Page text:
NeuRA Magazine #21


Meet Assoc Prof Danny Eckert from the NeuRA Sleep and Breathing Lab. His team are about to partner with Brisbane-based company, Oventus Medical, on a major new Obstructive Sleep Apnoea (OSA) program. He tells us more about this study which could help us all have a better night’s sleep.


What approach will this research take?

This research will target therapy for sleep apnoea using a novel personalised approach as a result of a successful Cooperative Research Centres Programme (CRC-P) grant application. CRC-P’s are funded by the Commonwealth Government Department of Innovation, Science and Technology and are designed to support outcome-focused collaborative research partnerships between industry, researchers and

the community.


What is the key aim of this project?

This project aims to develop several technologies to establish an integrated, real-time sleep monitoring and treatment platform for OSA. NeuRA will lead the clinical research program for this collaborative project.


Is there an economic cost to business around sleep disorders?

In 2011, sleep disorders cost the Australian economy an estimated $21.2 billion (Deloitte Access Economics: The economic cost of sleep disorders in Australia 2012). Effective treatment for OSA has been limited by poor tolerance of the main therapy and has been limited by accessibility and adoption of new technology for diagnosis and treatment.


Are there are range of factors that disrupt our sleep?

The Sleep and Breathing Lab at NeuRA has demonstrated that a range of factors impact the categorisation of OSA. This new understanding of the underlying causes of OSA has unlocked new targets for therapy. However, diagnosis is still heavily reliant on the date from an overnight sleep study, which can be time-consuming and cumbersome. Treatment of OSA has traditionally been dominated by Positive Airway Pressure (PAP), developed here in Sydney. If used regularly, PAP technologies have a high success rate.


How will the clinical trials be structured?

My research team will conduct the clinical trials for the project to test and enable refinement of the technologies, and incorporate the techniques and advances in tailored therapy for OSA, pioneered by the NeuRA sleep and breathing team. Clinical validation and refinement in this context will be critical to translating these concepts and technologies to provide new treatment options and improved outcomes for patients.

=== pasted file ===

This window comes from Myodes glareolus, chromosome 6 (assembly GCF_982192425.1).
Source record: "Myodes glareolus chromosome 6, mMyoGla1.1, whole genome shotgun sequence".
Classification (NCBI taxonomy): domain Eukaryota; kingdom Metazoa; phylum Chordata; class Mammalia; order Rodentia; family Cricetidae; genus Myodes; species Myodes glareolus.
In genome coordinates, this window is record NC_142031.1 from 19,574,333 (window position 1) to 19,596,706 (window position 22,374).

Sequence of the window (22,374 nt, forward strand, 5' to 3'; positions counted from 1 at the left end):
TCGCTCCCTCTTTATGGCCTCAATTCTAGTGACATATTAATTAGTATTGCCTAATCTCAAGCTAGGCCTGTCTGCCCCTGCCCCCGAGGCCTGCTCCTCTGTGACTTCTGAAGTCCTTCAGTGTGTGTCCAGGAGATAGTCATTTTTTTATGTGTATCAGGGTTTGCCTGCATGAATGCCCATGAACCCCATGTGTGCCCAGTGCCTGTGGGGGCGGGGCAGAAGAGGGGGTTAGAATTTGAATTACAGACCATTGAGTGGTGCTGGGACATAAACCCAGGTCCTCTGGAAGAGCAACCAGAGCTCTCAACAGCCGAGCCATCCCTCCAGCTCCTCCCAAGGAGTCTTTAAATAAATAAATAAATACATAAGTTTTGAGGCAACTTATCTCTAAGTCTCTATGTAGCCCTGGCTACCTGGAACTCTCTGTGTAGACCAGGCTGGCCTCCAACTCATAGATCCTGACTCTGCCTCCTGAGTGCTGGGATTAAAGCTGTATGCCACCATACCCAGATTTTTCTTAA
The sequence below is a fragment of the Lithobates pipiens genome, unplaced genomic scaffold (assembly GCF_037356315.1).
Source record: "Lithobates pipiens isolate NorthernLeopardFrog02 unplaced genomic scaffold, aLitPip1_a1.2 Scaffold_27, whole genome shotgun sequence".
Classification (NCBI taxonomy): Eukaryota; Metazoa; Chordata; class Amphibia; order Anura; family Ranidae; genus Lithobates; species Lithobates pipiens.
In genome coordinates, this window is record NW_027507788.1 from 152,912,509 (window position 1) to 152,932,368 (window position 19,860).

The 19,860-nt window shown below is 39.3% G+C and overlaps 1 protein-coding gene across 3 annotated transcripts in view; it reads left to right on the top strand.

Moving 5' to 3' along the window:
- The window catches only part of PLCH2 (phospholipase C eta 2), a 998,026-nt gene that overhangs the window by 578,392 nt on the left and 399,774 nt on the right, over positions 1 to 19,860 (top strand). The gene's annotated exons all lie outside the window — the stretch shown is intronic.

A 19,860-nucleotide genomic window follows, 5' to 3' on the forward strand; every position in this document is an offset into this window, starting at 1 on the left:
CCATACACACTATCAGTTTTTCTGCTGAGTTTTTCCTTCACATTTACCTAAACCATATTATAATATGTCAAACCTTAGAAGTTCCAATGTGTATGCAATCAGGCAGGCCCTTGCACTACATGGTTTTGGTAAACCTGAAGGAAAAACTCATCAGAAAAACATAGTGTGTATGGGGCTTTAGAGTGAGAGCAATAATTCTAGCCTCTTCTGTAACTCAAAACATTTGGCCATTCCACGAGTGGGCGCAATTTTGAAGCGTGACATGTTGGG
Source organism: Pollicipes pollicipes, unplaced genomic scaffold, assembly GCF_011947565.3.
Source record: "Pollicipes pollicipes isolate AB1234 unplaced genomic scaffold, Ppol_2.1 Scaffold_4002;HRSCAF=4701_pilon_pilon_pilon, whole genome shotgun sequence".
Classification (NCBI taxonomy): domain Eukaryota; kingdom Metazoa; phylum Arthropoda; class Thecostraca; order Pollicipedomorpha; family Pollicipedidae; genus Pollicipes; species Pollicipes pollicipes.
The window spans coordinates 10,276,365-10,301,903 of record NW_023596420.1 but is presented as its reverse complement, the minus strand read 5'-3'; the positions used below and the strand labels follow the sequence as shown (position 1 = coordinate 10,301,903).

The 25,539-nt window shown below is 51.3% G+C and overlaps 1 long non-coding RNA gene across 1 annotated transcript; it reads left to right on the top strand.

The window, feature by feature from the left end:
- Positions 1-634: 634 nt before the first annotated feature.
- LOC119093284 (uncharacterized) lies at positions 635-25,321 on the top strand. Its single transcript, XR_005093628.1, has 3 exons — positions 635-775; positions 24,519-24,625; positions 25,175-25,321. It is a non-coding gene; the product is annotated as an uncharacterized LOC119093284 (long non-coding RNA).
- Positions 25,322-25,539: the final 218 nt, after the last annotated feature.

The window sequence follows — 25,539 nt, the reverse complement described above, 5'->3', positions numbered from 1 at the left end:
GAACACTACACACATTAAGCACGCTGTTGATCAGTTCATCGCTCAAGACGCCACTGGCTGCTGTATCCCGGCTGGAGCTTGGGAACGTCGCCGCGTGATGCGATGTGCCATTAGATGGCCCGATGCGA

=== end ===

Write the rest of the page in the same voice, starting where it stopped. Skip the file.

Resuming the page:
When will the trials take place?

The clinical sleep trials which will be performed at NeuRA in 3 stages (1 each year of the project) will test various treatment options singly and in combination. The milestones for the project are specifically set to revolve around patient outcomes from the 3 clinical trials, with the overarching goals of developing more effective, more reliable and more comfortable therapies compared with current technologies.


NeuRA is internationally renowned for its sleep and breathing research. Its clinical research team have an established track record in identifying the multiple causes of OSA and developing and testing new tailored therapies.


See what’s going on at NeuRA


Cortical activity during balance tasks in ageing and clinical groups using functional near-infrared spectroscopy

Prof Stephen Lord, Dr Jasmine Menant Walking is not automatic and requires attention and brain processing to maintain balance and prevent falling over. Brain structure and function deteriorate with ageing and neurodegenerative disorders, in turn impacting both cognitive and motor functions.   This series of studies will investigate: How do age and/or disease- associated declines in cognitive functions affect balance control? How is this further impacted by psychological, physiological and medical factors (eg. fear, pain, medications)? How does the brain control these balance tasks?     Approach The experiments involve experimental paradigms that challenge cognitive functions of interest (eg.visuo-spatial working memory, inhibitory function). I use functional near-infrared spectroscopy to study activation in superficial cortical regions of interest (eg. prefrontal cortex, supplementary motor area…). The studies involve young and older people as well as clinical groups (eg.Parkinson’s disease).   Studies Cortical activity during stepping and gait adaptability tasks Effects of age, posture and task condition on cortical activity during reaction time tasks Influence of balance challenge and concern about falling on brain activity during walking Influence of lower limb pain/discomfort on brain activity during stepping   This research will greatly improve our understanding of the interactions between brain capacity, functions and balance control across ageing and diseases, psychological, physiological and medical factors, allows to identify targets for rehabilitation. It will also help identifying whether exercise-based interventions improve neural efficiency for enhanced balance control.